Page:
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Sunday, March 29, 2009

Poland Groszy

The polish currency is zloty, and a grosz is the 100th part of a zloty. The zloty underwent redenomination following high inflation around  1990. Due to the redenomination, 10,000 zloty became 1 zloty and 100 zloty became 1grosz. This happened in January 1995.

1 grosz, 2004
poland 1 grosz 2004
Reverse: denomination, drooping oak leaf over value
Obverse: "Rzeczpopolita Polska", meaning republic of Poland, date and Polish coat of arms

2 grosze, 1998
poland 2 grosze 1998
Reverse: denomination, two drooping oak leaves
Obverse: "Rzeczpopolita Polska", meaning republic of Poland, date and Polish coat of arms

10 groszy, 1999
poland 10 groszy 1999
Metal: copper-nickel
Diameter: 16mm
Reverse: denomination within a wreath
Obverse: "Rzeczpopolita Polska", meaning republic of Poland, date and Polish coat of arms

20 groszy,1992
poland 20 groszy 1992
Metal: Copper-nickel
Diameter: 18.5mm
Reverse: denomination within an artistic design
Obverse: "Rzeczpopolita Polska", meaning republic of Poland, date and Polish coat of arms

The coat of arms of Poland is a White Eagle. The coat of arms first appeared about seven hundred years ago, and its appearance is not changed much since then. It is one of the oldest coat of arms and there are very few countries that have been able to keep their respective coat of arms for this long a period of time in a pretty much pristine state. The stylized appearance of  the coat of arms makes it a tad difficult to establish which bird is shown. The crowned white eagle is the most probabilistic choice of what bird this could be, and at the same time, the possibility of it being a chicken, pigeon or peacock has also been postulated.

The design of the coat of arms consists of a crowned white eagle, having golden claws, beak and a golden crown on its head. The appearance of the bird is stylized and the background is a red shield.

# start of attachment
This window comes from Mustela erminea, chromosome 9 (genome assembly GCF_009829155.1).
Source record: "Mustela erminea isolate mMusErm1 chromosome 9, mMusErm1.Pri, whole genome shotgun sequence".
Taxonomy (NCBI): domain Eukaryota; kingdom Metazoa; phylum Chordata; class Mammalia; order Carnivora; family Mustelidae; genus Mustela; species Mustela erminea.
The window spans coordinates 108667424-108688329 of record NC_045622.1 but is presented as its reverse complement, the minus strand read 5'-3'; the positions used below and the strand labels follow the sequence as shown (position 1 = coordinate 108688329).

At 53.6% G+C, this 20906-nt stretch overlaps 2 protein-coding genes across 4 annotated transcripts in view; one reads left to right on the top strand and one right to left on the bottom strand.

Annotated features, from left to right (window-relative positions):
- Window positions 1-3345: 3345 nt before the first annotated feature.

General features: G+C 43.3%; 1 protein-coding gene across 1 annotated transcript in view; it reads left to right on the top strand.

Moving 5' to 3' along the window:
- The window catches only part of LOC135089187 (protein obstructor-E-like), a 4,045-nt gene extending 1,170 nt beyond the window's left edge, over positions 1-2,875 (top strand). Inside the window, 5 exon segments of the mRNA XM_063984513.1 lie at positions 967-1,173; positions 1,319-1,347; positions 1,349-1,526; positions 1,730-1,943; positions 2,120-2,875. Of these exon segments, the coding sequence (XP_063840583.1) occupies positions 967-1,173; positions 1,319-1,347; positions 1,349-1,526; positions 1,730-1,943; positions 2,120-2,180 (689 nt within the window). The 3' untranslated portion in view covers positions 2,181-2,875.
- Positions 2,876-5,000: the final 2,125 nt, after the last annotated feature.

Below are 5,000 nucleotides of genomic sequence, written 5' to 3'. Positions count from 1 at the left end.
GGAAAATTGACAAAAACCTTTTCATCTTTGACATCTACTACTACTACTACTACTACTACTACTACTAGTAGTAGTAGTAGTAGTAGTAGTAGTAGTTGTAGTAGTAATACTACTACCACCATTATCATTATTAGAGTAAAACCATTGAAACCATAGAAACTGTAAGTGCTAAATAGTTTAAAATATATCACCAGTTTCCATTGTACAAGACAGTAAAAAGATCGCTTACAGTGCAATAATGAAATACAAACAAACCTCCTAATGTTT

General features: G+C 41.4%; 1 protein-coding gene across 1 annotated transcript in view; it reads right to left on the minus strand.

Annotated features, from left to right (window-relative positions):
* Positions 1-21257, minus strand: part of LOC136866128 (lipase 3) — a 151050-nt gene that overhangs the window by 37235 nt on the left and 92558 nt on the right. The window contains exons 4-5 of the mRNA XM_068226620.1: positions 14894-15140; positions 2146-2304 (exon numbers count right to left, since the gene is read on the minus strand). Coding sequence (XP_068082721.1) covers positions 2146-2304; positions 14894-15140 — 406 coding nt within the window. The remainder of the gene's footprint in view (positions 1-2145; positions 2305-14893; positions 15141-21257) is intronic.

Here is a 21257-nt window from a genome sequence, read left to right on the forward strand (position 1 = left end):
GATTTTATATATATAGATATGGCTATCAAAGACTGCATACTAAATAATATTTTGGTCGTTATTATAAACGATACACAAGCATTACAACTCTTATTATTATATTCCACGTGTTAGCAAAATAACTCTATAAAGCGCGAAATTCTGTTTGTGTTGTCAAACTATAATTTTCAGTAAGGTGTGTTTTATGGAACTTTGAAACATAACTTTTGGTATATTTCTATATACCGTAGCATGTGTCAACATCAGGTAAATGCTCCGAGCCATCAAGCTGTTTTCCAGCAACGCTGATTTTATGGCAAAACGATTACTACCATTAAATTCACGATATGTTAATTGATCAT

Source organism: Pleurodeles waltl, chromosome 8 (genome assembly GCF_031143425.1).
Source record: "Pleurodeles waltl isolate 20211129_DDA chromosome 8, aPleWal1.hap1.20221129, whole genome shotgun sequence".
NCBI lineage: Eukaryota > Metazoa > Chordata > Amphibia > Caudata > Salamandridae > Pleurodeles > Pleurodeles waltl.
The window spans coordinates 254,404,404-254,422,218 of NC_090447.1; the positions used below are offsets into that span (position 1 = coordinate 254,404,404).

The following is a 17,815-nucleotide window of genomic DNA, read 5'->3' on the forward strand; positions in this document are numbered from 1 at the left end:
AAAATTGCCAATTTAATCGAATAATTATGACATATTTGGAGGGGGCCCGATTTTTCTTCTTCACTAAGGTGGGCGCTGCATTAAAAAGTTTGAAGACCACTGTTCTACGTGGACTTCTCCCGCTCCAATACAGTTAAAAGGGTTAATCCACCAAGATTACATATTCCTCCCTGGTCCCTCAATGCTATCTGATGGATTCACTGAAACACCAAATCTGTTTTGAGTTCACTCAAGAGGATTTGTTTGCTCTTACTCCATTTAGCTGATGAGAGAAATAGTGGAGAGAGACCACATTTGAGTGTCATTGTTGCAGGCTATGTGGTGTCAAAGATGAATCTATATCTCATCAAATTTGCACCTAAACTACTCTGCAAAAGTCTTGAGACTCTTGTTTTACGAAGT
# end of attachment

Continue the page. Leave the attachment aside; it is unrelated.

In Poland, the eagle appeared as a coat of arms for the first time on seals of several Dukes of the Piast dynasty (they were portrayed both standing and on horseback) in the years 1222-1236. It was their personal and family coat of arms and at the same time the emblem of their dukedoms. The eagle was selected as their coat of arms for its symbolic values. As the king of all birds it was a primeval symbol of power, victory, force and kingship. For the same reason, many monarchs in other countries, used the eagle in their coats of arms. The eagle of the Piast princes had different colors than the others. From the very beginning it was the White Eagle in the red shield (on "gules", according to heraldic terminology). 

In the beginning, the eagle of Piasts had no crown. It was as late as when trends to unify Polish lands and to restore the Kingdom of Poland (disrupted as early as in the second half of the 11th century) emerged - when the Eagle's head was crowned. It took place in 1290, when the Duke of Great Poland and Kraków, Przemysl II put forward a plan to unite Poland, together with his own claim to the royal crown. When Przemysl II was crowned as the King of Poland in 1295, he introduced the White Eagle in a crown on the back side of his royal seal of majesty, as the Coat of Arms of the whole Kingdom of Poland. All Polish kings that followed accepted it in that character. Beginning from the times of Wladyslaw Jagiello, that is from the end of 14th century, the Polish White Eagle was accompanied by "Pogon" (a knight on a horse with the raised sword in his hand), the coat of arms of Grand Duchy of Lithuania. It was a sign of the union of the two States under the rule of the same King.